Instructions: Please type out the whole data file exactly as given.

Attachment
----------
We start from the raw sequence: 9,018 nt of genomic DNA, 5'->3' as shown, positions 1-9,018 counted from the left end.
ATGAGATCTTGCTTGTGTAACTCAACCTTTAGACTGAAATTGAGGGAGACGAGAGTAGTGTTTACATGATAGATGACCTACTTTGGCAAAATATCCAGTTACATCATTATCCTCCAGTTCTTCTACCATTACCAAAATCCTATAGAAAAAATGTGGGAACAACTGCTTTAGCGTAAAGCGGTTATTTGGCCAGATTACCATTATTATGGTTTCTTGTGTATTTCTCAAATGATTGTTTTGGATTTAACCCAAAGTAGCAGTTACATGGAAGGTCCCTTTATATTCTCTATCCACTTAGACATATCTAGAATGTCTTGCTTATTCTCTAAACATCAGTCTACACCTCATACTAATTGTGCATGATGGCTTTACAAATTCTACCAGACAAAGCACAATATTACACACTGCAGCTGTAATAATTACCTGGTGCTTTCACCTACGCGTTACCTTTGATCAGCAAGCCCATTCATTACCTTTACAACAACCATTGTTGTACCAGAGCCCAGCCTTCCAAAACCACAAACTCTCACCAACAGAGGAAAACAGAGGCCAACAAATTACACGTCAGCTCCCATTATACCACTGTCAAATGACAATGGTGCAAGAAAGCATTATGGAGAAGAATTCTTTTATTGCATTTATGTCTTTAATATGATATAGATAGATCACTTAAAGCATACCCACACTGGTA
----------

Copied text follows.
We start from the raw sequence: 9,018 nt of genomic DNA, 5'->3' as shown, positions 1-9,018 counted from the left end.
ATGAGATCTTGCTTGTGTAACTCAACCTTTAGACTGAAATTGAGGGAGACGAGAGTAGTGTTTACATGATAGATGACCTACTTTGGCAAAATATCCAGTTACATCATTATCCTCCAGTTCTTCTACCATTACCAAAATCCTATAGAAAAAATGTGGGAACAACTGCTTTAGCGTAAAGCGGTTATTTGGCCAGATTACCATTATTATGGTTTCTTGTGTATTTCTCAAATGATTGTTTTGGATTTAACCCAAAGTAGCAGTTACATGGAAGGTCCCTTTATATTCTCTATCCACTTAGACATATCTAGAATGTCTTGCTTATTCTCTAAACATCAGTCTACACCTCATACTAATTGTGCATGATGGCTTTACAAATTCTACCAGACAAAGCACAATATTACACACTGCAGCTGTAATAATTACCTGGTGCTTTCACCTACGCGTTACCTTTGATCAGCAAGCCCATTCATTACCTTTACAACAACCATTGTTGTACCAGAGCCCAGCCTTCCAAAACCACAAACTCTCACCAACAGAGGAAAACAGAGGCCAACAAATTACACGTCAGCTCCCATTATACCACTGTCAAATGACAATGGTGCAAGAAAGCATTATGGAGAAGAATTCTTTTATTGCATTTATGTCTTTAATATGATATAGATAGATCACTTAAAGCATACCCACACTGGTA